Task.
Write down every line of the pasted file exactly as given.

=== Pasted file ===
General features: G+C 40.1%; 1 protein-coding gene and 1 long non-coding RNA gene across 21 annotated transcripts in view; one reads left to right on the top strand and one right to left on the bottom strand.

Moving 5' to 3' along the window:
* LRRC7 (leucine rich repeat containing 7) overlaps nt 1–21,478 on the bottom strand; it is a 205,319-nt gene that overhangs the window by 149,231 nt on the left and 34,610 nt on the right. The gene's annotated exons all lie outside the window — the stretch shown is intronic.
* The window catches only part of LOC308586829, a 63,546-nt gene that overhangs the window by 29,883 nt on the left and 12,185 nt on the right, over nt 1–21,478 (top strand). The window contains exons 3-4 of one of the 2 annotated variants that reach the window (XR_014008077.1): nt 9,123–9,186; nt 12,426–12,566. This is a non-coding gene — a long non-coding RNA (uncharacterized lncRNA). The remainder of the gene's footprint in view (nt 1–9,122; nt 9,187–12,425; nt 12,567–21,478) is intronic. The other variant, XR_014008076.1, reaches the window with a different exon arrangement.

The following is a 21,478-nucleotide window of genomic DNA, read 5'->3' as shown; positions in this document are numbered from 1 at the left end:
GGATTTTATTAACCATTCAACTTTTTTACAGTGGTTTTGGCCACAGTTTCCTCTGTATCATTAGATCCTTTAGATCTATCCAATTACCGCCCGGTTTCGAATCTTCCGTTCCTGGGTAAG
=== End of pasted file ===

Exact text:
General features: G+C 40.1%; 1 protein-coding gene and 1 long non-coding RNA gene across 21 annotated transcripts in view; one reads left to right on the top strand and one right to left on the bottom strand.

Moving 5' to 3' along the window:
* LRRC7 (leucine rich repeat containing 7) overlaps nt 1–21,478 on the bottom strand; it is a 205,319-nt gene that overhangs the window by 149,231 nt on the left and 34,610 nt on the right. The gene's annotated exons all lie outside the window — the stretch shown is intronic.
* The window catches only part of LOC308586829, a 63,546-nt gene that overhangs the window by 29,883 nt on the left and 12,185 nt on the right, over nt 1–21,478 (top strand). The window contains exons 3-4 of one of the 2 annotated variants that reach the window (XR_014008077.1): nt 9,123–9,186; nt 12,426–12,566. This is a non-coding gene — a long non-coding RNA (uncharacterized lncRNA). The remainder of the gene's footprint in view (nt 1–9,122; nt 9,187–12,425; nt 12,567–21,478) is intronic. The other variant, XR_014008076.1, reaches the window with a different exon arrangement.

The following is a 21,478-nucleotide window of genomic DNA, read 5'->3' as shown; positions in this document are numbered from 1 at the left end:
GGATTTTATTAACCATTCAACTTTTTTACAGTGGTTTTGGCCACAGTTTCCTCTGTATCATTAGATCCTTTAGATCTATCCAATTACCGCCCGGTTTCGAATCTTCCGTTCCTGGGTAAG